An exciting feature of almost any large European museum for Latter-day Saints is the surprisingly large number of metal plates or tablets with writing engraved on them. On a recent four-month tour I, my wife, Millie, and my assistant, Eloise Campbell traveled through Europe and Asia, from the Vatican Library and the Louvre to Seoul; we saw literally hundreds of examples of messages engraved on metal.
Not all of these messages have been translated; in some cases, the language is so ancient that translations are still uncertain. In other cases, the language can be read but there are simply so many examples of the same kind of writing that no one has gone to the work to make a translation. Most of the examples seem to be of treaties, laws, or religious texts.
The languages range from Akkadian, dating from about 2450 B.C., to such comparatively “modern” dead languages as Greek and Latin.
But in the New World, examples of writing on metal plates are only now beginning to emerge. Part of the reason is that archaeology in America has been important only since the turn of the century. Since less study has been applied, less is known about the languages of the pre-Columbian Indian. Also, fewer artifacts have been unearthed than in the richly storied lands of Mesopotamia and the Mediterranean, for example. However, as early as 1851, Mariano Eduardo de Rivero, director of Lima’s National Museum, and his associate, Juan Diego de Tschudi, asserted that there were two kinds of ancient Peruvian writing: “The one and surely the most ancient consisted of certain hieroglyphic characters; the other of knots made with strings of various colors. The hieroglyphs, very different from the Mexican ones, were sculpted in stone or engraved in metal.” (Antiquidades Peruanas, Vienna: Imprenta Imperial de la Corte y del Estado, 1851, vol. 5, p. 101.)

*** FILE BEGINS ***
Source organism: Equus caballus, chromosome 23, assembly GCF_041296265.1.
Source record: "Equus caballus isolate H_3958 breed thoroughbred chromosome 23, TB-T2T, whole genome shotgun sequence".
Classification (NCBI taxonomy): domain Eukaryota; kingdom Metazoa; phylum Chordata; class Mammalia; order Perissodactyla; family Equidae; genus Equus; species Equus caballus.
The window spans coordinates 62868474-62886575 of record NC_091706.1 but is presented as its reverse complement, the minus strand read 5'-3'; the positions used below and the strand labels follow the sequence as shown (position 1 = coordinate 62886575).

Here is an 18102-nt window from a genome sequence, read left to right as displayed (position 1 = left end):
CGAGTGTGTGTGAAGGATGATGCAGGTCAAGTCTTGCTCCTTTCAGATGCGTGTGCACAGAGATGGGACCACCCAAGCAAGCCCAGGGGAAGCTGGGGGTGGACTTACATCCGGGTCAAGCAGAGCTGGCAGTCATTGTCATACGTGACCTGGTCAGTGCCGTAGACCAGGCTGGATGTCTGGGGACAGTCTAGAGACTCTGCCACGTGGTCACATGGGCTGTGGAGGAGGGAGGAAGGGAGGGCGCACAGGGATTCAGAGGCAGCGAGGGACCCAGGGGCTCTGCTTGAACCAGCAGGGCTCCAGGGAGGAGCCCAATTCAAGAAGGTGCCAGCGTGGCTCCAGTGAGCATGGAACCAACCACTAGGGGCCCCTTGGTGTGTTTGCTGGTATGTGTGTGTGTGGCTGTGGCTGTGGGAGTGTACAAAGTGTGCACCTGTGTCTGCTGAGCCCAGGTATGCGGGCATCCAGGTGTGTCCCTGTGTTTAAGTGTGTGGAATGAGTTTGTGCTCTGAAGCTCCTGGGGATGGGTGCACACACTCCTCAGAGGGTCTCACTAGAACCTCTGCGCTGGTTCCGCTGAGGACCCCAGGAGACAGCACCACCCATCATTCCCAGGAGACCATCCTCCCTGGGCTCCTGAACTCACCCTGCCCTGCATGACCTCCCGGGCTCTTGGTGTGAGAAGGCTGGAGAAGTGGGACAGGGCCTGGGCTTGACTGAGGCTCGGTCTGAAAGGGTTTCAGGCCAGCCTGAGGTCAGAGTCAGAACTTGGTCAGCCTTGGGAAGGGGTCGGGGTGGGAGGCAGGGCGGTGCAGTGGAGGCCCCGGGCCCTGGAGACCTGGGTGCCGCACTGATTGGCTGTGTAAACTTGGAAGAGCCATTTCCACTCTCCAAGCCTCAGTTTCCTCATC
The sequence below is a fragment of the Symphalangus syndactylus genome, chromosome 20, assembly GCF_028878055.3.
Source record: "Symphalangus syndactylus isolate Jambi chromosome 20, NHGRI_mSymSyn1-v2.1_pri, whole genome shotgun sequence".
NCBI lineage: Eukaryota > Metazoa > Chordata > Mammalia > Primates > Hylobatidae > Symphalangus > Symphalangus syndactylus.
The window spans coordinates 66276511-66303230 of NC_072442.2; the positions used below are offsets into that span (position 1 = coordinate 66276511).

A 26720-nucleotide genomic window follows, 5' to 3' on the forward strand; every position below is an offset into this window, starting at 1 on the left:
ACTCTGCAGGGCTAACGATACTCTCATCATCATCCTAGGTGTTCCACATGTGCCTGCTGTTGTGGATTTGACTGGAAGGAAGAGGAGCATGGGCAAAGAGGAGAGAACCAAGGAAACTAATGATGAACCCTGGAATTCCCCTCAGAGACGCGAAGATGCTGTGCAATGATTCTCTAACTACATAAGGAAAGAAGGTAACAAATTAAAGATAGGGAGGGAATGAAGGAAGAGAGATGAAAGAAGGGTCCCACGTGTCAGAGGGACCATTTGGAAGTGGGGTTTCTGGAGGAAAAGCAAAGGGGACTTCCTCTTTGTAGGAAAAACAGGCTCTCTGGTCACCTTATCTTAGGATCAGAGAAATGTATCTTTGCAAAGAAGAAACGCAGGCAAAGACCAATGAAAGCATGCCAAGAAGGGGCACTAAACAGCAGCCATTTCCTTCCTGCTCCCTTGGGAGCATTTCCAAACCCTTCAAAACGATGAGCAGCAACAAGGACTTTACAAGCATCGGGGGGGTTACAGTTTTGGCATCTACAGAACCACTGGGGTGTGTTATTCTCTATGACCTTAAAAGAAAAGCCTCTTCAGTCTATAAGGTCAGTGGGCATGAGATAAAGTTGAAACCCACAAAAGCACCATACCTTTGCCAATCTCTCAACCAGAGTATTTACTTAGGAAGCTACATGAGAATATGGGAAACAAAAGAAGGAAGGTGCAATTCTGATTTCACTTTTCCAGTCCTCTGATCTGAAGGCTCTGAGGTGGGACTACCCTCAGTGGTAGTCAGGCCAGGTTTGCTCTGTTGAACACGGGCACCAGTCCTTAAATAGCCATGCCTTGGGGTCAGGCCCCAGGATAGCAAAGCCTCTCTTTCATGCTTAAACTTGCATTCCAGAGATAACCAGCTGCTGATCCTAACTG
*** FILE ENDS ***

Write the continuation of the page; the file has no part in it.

Several examples of engraved plates have recently been discovered in Central and South America and are under investigation. The two shown here are indicative of the treasures that we hope may yet be discovered in America. That writing systems were known in America can be seen in the brilliantly colored Mayan codices (manuscript books) and stone stelae (carved commemorative stone pillars or slabs) that still fascinate tourists today.
The examples of ancient writing shown here, however, give us a glimpse into an ancient world of complex people and purposes. We learn much about a culture when we see writings that were considered so important that the scribes went to the labor of preserving them indefinitely. Thus we learn of the ancient world that gave us the Book of Mormon.
This eerily beautiful silver scroll, dating from approximately 400 A.D., was discovered in Bethany in 1968, inscribed in Greek and Coptic. Measuring 7 1/4 by 2 1/8 inches, it contains a magical text from a gnosticlike group around Jerusalem. (Visitors’ Center South, Temple Square, Salt Lake City.)